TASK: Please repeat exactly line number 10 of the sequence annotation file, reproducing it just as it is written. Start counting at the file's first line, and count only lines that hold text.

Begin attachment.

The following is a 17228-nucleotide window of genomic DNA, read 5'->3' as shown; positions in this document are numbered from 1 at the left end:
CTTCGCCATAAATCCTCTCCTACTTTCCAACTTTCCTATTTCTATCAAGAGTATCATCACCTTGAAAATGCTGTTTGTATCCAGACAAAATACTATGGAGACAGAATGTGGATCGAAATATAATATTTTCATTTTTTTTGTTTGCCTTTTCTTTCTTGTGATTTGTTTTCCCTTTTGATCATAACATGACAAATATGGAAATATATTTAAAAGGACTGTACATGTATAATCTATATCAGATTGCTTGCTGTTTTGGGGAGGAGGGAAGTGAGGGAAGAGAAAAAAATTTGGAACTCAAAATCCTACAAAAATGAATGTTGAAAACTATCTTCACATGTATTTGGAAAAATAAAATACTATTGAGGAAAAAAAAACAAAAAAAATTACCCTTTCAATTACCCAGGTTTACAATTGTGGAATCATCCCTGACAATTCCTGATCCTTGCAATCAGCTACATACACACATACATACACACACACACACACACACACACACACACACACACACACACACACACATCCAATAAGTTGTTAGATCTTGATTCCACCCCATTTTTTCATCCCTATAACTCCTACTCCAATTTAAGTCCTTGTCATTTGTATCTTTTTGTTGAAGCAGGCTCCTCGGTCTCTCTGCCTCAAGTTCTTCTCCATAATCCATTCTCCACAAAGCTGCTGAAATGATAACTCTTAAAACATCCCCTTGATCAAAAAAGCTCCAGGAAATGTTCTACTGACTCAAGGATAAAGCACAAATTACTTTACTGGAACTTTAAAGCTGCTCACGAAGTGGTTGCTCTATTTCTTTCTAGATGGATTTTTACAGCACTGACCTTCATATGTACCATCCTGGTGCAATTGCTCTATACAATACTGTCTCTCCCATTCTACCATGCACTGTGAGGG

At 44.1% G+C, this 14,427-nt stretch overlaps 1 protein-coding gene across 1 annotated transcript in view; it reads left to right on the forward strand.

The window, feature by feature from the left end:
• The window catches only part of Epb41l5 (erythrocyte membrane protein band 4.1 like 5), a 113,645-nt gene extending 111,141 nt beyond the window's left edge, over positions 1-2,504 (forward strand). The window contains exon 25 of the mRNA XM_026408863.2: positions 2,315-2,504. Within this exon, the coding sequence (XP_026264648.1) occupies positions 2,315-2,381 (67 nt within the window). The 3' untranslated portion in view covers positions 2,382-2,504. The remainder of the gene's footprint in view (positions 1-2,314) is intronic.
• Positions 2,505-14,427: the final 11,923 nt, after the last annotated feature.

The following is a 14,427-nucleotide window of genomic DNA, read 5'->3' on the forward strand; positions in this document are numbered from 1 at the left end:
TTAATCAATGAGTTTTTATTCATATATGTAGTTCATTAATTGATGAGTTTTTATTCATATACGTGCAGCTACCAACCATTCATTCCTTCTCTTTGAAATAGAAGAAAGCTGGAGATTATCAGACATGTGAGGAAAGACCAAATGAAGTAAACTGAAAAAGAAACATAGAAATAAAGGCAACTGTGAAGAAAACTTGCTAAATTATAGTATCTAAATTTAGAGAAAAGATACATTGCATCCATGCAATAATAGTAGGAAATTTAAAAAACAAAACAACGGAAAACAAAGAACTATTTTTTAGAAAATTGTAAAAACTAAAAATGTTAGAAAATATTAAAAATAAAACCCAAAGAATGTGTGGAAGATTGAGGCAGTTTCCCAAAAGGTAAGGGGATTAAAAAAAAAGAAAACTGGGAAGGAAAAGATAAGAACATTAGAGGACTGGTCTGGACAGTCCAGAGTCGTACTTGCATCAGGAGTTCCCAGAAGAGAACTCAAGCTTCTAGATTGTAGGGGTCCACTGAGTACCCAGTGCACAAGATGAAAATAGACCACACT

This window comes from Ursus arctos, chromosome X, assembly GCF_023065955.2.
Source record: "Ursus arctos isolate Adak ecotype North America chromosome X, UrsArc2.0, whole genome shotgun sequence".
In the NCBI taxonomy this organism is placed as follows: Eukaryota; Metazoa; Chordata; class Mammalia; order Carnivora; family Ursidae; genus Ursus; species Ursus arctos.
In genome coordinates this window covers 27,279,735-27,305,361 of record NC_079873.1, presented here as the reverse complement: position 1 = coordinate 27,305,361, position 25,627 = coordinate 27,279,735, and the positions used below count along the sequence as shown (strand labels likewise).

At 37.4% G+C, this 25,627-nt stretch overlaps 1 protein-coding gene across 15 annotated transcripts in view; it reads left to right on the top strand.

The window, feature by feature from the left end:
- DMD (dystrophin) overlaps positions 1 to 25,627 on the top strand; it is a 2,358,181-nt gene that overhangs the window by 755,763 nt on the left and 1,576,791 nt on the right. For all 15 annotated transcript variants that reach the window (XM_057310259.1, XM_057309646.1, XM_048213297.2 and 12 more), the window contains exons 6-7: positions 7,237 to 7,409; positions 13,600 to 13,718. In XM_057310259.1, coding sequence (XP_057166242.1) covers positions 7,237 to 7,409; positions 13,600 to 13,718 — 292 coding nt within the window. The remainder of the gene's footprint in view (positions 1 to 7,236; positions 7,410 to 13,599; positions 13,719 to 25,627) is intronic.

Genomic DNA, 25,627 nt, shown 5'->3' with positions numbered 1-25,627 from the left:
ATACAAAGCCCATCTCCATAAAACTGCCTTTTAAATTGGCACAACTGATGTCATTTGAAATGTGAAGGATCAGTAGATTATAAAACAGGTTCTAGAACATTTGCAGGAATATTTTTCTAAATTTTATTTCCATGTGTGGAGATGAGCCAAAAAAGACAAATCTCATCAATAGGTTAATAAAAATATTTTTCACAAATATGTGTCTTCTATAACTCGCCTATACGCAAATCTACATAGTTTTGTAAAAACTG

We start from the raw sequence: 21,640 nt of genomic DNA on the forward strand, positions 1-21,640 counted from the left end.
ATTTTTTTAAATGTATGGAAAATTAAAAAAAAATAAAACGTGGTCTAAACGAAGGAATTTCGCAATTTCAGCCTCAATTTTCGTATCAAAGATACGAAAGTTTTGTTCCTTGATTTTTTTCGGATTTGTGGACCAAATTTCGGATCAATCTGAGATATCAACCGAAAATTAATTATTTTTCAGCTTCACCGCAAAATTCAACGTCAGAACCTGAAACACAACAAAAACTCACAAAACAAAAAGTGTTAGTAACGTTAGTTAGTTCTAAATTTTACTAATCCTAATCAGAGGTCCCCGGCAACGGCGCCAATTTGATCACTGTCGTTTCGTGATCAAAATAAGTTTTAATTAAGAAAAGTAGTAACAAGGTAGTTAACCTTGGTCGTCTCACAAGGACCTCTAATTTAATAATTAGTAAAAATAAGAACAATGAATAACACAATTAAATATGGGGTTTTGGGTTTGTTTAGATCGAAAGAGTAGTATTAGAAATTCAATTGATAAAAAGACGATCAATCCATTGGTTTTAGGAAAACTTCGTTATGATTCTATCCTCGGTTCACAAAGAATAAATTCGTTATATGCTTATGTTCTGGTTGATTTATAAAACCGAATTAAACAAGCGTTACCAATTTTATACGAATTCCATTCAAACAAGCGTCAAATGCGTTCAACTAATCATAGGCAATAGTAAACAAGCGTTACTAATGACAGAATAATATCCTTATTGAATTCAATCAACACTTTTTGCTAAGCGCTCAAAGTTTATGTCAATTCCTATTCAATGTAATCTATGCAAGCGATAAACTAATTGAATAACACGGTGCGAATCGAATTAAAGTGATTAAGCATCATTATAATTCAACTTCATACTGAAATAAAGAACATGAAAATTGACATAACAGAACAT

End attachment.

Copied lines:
Source record: "Ursus arctos isolate Adak ecotype North America chromosome X, UrsArc2.0, whole genome shotgun sequence".